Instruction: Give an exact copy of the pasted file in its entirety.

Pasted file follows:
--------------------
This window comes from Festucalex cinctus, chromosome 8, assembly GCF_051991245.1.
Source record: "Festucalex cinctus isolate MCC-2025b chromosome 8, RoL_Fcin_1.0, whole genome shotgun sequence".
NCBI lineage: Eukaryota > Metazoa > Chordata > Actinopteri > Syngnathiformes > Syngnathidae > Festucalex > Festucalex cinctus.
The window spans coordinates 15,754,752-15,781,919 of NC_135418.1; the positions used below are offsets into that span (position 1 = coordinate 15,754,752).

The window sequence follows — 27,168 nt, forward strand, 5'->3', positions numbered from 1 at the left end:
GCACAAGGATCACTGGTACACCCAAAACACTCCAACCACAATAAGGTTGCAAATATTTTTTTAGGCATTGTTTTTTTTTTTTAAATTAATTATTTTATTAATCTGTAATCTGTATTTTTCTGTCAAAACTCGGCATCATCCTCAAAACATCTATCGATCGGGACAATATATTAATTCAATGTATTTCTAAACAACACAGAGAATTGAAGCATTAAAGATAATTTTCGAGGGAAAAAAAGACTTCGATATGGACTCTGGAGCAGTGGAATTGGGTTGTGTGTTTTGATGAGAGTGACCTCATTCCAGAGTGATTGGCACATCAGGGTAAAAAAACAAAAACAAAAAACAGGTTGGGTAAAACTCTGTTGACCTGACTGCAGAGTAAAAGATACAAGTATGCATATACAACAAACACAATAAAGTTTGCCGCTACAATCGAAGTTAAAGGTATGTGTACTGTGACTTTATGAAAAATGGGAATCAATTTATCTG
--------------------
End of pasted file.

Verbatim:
This window comes from Festucalex cinctus, chromosome 8, assembly GCF_051991245.1.
Source record: "Festucalex cinctus isolate MCC-2025b chromosome 8, RoL_Fcin_1.0, whole genome shotgun sequence".
NCBI lineage: Eukaryota > Metazoa > Chordata > Actinopteri > Syngnathiformes > Syngnathidae > Festucalex > Festucalex cinctus.
The window spans coordinates 15,754,752-15,781,919 of NC_135418.1; the positions used below are offsets into that span (position 1 = coordinate 15,754,752).

The window sequence follows — 27,168 nt, forward strand, 5'->3', positions numbered from 1 at the left end:
GCACAAGGATCACTGGTACACCCAAAACACTCCAACCACAATAAGGTTGCAAATATTTTTTTAGGCATTGTTTTTTTTTTTTAAATTAATTATTTTATTAATCTGTAATCTGTATTTTTCTGTCAAAACTCGGCATCATCCTCAAAACATCTATCGATCGGGACAATATATTAATTCAATGTATTTCTAAACAACACAGAGAATTGAAGCATTAAAGATAATTTTCGAGGGAAAAAAAGACTTCGATATGGACTCTGGAGCAGTGGAATTGGGTTGTGTGTTTTGATGAGAGTGACCTCATTCCAGAGTGATTGGCACATCAGGGTAAAAAAACAAAAACAAAAAACAGGTTGGGTAAAACTCTGTTGACCTGACTGCAGAGTAAAAGATACAAGTATGCATATACAACAAACACAATAAAGTTTGCCGCTACAATCGAAGTTAAAGGTATGTGTACTGTGACTTTATGAAAAATGGGAATCAATTTATCTG